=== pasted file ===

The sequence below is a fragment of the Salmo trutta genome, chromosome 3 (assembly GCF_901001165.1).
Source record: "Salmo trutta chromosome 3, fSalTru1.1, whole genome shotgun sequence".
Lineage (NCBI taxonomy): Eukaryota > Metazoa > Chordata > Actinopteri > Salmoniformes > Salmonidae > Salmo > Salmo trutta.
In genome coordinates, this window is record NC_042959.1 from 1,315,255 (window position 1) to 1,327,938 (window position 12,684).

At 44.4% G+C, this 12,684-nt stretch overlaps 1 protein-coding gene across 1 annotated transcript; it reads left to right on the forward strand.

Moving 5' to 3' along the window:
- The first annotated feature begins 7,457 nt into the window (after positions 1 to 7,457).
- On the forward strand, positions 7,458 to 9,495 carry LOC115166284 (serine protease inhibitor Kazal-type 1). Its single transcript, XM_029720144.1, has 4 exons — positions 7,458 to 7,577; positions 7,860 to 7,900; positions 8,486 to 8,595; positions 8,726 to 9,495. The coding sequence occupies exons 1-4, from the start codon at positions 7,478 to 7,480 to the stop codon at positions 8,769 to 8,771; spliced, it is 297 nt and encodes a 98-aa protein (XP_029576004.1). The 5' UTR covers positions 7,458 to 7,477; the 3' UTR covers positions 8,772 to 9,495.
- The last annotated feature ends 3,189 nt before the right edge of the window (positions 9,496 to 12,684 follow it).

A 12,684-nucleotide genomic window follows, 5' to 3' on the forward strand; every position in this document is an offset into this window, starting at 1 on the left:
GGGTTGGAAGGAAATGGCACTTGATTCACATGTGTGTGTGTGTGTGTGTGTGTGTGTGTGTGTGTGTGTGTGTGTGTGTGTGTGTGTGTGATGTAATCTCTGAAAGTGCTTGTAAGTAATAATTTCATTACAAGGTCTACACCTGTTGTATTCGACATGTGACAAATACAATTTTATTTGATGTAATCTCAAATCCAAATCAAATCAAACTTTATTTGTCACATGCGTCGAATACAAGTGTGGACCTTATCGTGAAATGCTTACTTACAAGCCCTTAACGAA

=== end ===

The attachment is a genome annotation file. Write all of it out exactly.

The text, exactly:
The sequence below is a fragment of the Salmo trutta genome, chromosome 3 (assembly GCF_901001165.1).
Source record: "Salmo trutta chromosome 3, fSalTru1.1, whole genome shotgun sequence".
Lineage (NCBI taxonomy): Eukaryota > Metazoa > Chordata > Actinopteri > Salmoniformes > Salmonidae > Salmo > Salmo trutta.
In genome coordinates, this window is record NC_042959.1 from 1,315,255 (window position 1) to 1,327,938 (window position 12,684).

At 44.4% G+C, this 12,684-nt stretch overlaps 1 protein-coding gene across 1 annotated transcript; it reads left to right on the forward strand.

Moving 5' to 3' along the window:
- The first annotated feature begins 7,457 nt into the window (after positions 1 to 7,457).
- On the forward strand, positions 7,458 to 9,495 carry LOC115166284 (serine protease inhibitor Kazal-type 1). Its single transcript, XM_029720144.1, has 4 exons — positions 7,458 to 7,577; positions 7,860 to 7,900; positions 8,486 to 8,595; positions 8,726 to 9,495. The coding sequence occupies exons 1-4, from the start codon at positions 7,478 to 7,480 to the stop codon at positions 8,769 to 8,771; spliced, it is 297 nt and encodes a 98-aa protein (XP_029576004.1). The 5' UTR covers positions 7,458 to 7,477; the 3' UTR covers positions 8,772 to 9,495.
- The last annotated feature ends 3,189 nt before the right edge of the window (positions 9,496 to 12,684 follow it).

A 12,684-nucleotide genomic window follows, 5' to 3' on the forward strand; every position in this document is an offset into this window, starting at 1 on the left:
GGGTTGGAAGGAAATGGCACTTGATTCACATGTGTGTGTGTGTGTGTGTGTGTGTGTGTGTGTGTGTGTGTGTGTGTGTGTGTGTGTGTGATGTAATCTCTGAAAGTGCTTGTAAGTAATAATTTCATTACAAGGTCTACACCTGTTGTATTCGACATGTGACAAATACAATTTTATTTGATGTAATCTCAAATCCAAATCAAATCAAACTTTATTTGTCACATGCGTCGAATACAAGTGTGGACCTTATCGTGAAATGCTTACTTACAAGCCCTTAACGAA